Starmer's conversion is about trying to win an election - but will it lose him trust?

Sir Keir Starmer and Labour supporters.
Labour leader Sir Keir Starmer. Credit: PA

With Keir Starmer - it is quite a conversion.

From a committed socialist loyal to Jeremy Corbyn to the Labour leader who welcomed one of the most right-wing Tories (Natalie Elphicke) into his party and is now running on a promise of wealth creation.

Earlier this week, Starmer did not reach for former Conservative leader, Liz Truss, when criticising Rishi Sunak's manifesto, but Corbyn himself, suggesting Labour's previous manifestoes were simply a list of uncosted policies.

The hope is to put some distance between him and the former Labour leader, but the risk is that it serves as a reminder of the shift.

During his leadership campaign, Starmer argued that the 2017 Corbyn manifesto should be seen as a "foundational document" for Labour, claiming no one could ignore the hope it inspired.

He first claimed to me that he only served Corbyn believing he could never win in a documentary for ITV's Tonight programme earlier this year, strengthening that position last night to Sky News' Beth Rigby.

But why the shift - and could it be damaging with voters?

After all, public trust in government and politics is at rock bottom. On ITV's Peston we've tracked it slumping, down to just 9% of people who believe that politicians will tell the truth.

That distrust has fuelled a situation for MPs that is becoming intolerable, with levels of abuse online, but also in person, now at shocking levels.

So, why did Starmer change his mind, and can we trust him not to do so again?

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In truth, Starmer had his eyes on the prize of Labour leader for a number of years before he actually ran, and his team knew that for any chance to win two things needed to happen.

First, he had to be loyal to Corbyn, because Labour's membership demanded it. And second, he had to (ultimately to be fair) take a pro-remain position on Brexit.

Starmer - but also Morgan McSweeney who ran his leadership campaign, and advisers like Chris Ward - knew that they had to position their man in a place that could win over members.

Some think they went too far with the 10 pretty left-wing pledges, many of which have been dropped.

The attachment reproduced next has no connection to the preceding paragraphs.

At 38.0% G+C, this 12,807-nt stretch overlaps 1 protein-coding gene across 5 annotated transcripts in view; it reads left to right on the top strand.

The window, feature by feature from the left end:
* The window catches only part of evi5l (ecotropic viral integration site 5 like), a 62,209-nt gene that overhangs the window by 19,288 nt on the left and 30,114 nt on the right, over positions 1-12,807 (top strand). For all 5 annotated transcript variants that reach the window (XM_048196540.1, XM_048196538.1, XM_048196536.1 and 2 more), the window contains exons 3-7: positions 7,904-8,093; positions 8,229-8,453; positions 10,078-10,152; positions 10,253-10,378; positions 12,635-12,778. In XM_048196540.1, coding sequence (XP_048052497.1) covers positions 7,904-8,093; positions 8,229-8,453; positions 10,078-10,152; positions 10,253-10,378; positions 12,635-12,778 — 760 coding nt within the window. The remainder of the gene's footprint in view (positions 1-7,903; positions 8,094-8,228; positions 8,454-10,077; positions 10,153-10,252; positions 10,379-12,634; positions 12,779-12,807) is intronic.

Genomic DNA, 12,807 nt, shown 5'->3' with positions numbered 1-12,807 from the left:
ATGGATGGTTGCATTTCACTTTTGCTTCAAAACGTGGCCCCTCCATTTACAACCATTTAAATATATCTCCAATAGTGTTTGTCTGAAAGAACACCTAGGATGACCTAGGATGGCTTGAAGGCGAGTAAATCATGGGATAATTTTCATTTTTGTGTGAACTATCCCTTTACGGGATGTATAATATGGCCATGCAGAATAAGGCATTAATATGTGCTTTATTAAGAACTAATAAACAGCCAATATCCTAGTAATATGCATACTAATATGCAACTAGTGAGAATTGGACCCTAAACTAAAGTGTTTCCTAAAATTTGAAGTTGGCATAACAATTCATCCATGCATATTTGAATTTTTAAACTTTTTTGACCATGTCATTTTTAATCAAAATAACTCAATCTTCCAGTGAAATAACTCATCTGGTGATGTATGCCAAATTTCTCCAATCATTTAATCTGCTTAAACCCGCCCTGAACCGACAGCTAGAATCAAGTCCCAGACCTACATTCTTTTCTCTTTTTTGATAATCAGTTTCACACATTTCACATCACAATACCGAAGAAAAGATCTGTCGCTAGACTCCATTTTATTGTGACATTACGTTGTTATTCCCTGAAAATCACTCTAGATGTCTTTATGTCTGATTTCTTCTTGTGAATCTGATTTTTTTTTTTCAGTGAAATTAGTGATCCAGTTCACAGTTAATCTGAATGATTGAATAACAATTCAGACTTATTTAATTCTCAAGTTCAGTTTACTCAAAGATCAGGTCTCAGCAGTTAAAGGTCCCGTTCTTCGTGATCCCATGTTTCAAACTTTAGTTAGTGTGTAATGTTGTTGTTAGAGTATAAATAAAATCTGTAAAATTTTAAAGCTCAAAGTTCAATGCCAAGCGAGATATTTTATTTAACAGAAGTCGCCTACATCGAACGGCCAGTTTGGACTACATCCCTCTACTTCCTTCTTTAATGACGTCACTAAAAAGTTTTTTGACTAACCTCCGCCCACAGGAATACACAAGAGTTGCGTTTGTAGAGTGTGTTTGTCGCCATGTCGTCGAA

Starmer argued last night that he believed in those pledges, but the economic reality had changed, and clearly they have.

But he also made a deliberate decision after winning over his party, to turn Labour to the country.

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And switching the membership 'selectorate' for the wider 'electorate' has clearly resulted in quite different decisions.

Take Brexit, for example. Starmer and McSweeney knew that to win over British voters Labour needed a more 'efficient' vote, building up support in marginal red wall seats, even if it meant losing some support in Uber-safe urban constituencies.

That is why - despite previous Labour leaders advising against it - they quickly persuaded the party (actually through the hard work of Rachel Reeves, who was then shadow Brexit secretary) to back the Conservatives' Brexit deal.

Their journey to reach out to Tory voters has continued - and to some of the left - it feels too much. Tens of thousands of Labour members who backed Corbyn have left the party.

But Starmer's calculation is that many who stayed support Corbyn, but want Labour to win more than that.

That is his argument for such a shift in position.

Credit: PA

But it does play into one critique that he faces. What does he, himself, stand for?

Those close to him insist that Starmer's politics is to the left of some of those around him, and perhaps not so far removed from those 10 pledges he stood on.

They also argue that he initially, genuinely wanted to try to be the unity leader within Labour, with a wide shadow cabinet. And they say he never expected to be throwing Corbyn out of the party.

But they now see that shift to the right, distancing himself from the former leader, as strategically powerful. And they clearly believe it is the platform he should stand on today.

But there is no question that it carries a risk of raising questions around trust and integrity.

Starmer's next chance to answer that question, maybe as prime minister, when it should become clear whether he really is still the 'socialist' he claims to be.

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